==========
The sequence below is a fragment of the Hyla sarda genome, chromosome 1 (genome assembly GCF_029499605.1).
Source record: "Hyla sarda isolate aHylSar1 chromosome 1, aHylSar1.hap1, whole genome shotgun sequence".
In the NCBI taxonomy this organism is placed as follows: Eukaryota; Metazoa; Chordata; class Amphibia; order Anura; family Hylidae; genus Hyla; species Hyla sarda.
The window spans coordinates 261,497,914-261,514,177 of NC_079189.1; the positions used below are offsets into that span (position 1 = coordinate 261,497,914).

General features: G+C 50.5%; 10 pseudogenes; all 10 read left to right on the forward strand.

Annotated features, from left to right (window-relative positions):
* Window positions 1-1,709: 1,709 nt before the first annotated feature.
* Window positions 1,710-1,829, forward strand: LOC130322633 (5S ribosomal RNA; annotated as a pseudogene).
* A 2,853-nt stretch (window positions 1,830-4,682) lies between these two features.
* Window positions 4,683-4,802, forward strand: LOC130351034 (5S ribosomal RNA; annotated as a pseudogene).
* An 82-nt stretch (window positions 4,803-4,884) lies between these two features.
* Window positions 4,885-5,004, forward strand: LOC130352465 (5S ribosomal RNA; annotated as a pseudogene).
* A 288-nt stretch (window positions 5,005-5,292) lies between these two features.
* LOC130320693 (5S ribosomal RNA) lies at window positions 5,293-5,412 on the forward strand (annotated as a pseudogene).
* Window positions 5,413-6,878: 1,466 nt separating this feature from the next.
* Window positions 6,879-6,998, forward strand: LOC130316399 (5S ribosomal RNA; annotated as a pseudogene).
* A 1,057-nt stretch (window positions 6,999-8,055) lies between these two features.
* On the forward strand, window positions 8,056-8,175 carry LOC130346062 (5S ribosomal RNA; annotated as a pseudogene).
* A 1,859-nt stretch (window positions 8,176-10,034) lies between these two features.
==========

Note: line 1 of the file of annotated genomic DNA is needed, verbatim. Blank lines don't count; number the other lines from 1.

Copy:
The sequence below is a fragment of the Hyla sarda genome, chromosome 1 (genome assembly GCF_029499605.1).